With mountains of data coming from all directions, it’s hard for a benefits manager to get a clear picture of their population’s health. Risk scores are one of the ways they bring this picture into focus, and Artemis Health makes it easy. Today we’ll look at how one Artemis customer is using risk scores to assess their population and inform their benefits strategy.
A risk score is a way to determining an individual member’s overall health. Each person’s risk score is based on their demographics, health status, and potential healthcare utilization. For example, someone with a high risk score may have a new diabetes diagnosis, while someone with a low risk score has only visited the doctor for the occasional seasonal cold & flu. When analyzed on a population level, risk scores can help employers assess the potential future health of their population, and even be used to predict future healthcare spend.
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Employers can use risk scores to determine ratio of healthy vs. unhealthy population. If we look at the risk bands in the above Story, we can see how many members fall into each risk category. Artemis allows users to cross-reference this information with member status (active vs. retired, subscriber vs. dependent, etc.). You can see that for this population, the very high risk members are predicted to incur costs in the $50,000 to $125,000 range.
This gives the employer a basic overview of their population’s health, helps them get a sense for the balance of healthy users vs. high risk users, and offers some demographic information that can be used to conduct further analysis.
Now let’s look at medical claims and diagnoses for these high risk members.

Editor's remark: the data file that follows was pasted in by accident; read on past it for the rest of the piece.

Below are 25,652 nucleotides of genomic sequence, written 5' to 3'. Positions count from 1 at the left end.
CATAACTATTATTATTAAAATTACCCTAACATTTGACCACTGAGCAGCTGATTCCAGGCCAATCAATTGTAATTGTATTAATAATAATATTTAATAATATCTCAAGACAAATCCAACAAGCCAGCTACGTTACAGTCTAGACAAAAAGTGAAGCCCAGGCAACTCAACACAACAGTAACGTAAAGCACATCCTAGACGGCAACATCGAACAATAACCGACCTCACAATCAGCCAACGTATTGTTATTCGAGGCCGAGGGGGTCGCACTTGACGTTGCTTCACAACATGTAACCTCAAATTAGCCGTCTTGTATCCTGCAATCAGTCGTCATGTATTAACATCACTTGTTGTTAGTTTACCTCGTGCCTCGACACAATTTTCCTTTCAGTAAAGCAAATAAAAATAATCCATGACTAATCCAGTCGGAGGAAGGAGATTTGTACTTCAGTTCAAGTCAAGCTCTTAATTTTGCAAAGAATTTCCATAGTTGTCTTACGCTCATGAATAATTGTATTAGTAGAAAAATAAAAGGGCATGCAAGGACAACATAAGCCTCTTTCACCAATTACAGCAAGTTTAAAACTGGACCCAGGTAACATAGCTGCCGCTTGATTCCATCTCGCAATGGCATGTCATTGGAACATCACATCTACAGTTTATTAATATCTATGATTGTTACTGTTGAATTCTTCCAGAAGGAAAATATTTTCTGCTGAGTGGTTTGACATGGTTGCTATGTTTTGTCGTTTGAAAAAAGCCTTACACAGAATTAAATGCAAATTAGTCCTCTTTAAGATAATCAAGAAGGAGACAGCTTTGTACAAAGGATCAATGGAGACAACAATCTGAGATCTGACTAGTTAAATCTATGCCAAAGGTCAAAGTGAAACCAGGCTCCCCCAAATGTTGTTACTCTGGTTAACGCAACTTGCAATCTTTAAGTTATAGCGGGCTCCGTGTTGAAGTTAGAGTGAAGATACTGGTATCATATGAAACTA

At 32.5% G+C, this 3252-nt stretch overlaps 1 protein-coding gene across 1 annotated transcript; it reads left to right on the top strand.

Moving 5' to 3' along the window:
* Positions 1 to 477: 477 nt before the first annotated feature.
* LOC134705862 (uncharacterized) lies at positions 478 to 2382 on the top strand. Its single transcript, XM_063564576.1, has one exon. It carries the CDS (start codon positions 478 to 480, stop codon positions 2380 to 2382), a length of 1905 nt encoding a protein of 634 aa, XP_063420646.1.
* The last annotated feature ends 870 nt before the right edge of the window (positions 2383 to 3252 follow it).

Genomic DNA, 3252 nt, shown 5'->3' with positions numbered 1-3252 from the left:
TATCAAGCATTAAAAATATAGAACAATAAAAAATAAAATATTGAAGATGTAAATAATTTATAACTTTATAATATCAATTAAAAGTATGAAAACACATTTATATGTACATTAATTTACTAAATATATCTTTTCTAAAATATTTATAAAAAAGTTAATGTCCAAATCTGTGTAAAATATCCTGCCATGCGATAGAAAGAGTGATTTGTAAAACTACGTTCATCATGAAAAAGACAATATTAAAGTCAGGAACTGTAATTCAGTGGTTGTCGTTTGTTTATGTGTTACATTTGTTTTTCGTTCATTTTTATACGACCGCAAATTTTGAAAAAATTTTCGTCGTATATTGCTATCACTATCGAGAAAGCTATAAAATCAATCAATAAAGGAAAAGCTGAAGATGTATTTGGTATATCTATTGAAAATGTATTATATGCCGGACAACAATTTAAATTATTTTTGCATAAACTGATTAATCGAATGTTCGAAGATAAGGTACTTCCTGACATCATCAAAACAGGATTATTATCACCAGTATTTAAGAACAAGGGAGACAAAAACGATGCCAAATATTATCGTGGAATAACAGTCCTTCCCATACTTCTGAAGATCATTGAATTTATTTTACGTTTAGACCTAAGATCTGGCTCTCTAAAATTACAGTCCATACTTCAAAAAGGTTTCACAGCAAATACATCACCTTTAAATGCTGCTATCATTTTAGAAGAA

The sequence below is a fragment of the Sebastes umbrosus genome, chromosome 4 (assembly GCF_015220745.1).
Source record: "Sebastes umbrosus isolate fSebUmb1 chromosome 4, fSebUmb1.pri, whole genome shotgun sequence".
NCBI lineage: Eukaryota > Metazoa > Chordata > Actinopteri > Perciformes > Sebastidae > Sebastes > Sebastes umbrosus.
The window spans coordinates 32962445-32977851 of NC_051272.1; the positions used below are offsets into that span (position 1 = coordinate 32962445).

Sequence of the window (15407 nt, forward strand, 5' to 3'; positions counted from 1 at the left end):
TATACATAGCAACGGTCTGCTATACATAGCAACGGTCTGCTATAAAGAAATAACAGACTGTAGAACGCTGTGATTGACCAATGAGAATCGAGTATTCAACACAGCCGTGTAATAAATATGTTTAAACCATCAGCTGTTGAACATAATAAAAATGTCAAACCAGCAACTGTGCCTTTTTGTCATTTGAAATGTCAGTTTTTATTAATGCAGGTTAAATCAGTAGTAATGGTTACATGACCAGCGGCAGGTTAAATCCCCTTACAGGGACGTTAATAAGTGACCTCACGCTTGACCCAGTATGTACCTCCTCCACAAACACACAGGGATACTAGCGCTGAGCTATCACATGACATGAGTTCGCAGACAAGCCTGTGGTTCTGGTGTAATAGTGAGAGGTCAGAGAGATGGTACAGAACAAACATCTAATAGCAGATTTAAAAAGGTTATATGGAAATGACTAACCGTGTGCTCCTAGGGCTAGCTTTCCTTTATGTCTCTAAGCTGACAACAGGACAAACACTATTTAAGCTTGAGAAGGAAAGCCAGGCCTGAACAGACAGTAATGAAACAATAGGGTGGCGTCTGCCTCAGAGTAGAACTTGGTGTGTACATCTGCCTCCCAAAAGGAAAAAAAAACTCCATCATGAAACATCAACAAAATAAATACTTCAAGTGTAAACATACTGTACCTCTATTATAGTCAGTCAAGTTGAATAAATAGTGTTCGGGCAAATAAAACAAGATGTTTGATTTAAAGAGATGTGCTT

39 members who were categorized as high risk were treated in the ICU during our analysis period (one year), which resulted in over $100,000 in costs per member. This customer’s data points to “diseases of the heart” as the largest portion of ICU costs. They may take this information into consideration when adding or measuring the success of disease management benefits. As a recent RAND Wellness Program Study points out, disease management initiatives had 30% of a reduction in hospital visits (like the ICU) and resulted in 87% of savings for the employer.
Now let’s look at other trends in our data, but for our lower risk score population, the healthy users:
The data above shows that office visits account for the highest costs at $9.5 million, but ER visits also have a big impact: roughly $2.6 million. Employers can utilize this data to justify adding on-site clinics or educate employees about ER alternatives (urgent care and telemedicine). Benefits managers may also look at common diagnoses among lower risk populations as a means of justifying a telemedicine benefit.
Now let’s look at our potential costs for healthy users:
Here we can see that the majority of low risk individuals will have less than $2,000 in predictive costs. In this customer’s data, we found a relatively healthy population with a low overall risk score. Those with higher risk members would likely be looking at wellness programs, biometric screenings, paid gym memberships, and other ways to encourage a healthier employee population.
So you can see just how easy it is for Artemis to analyze risk scores, find areas for improvement, and make the case for disease management initiatives or wellness programs. These are just a few ways employers are using the Artemis Platform to explore and make decisions about their benefits strategy.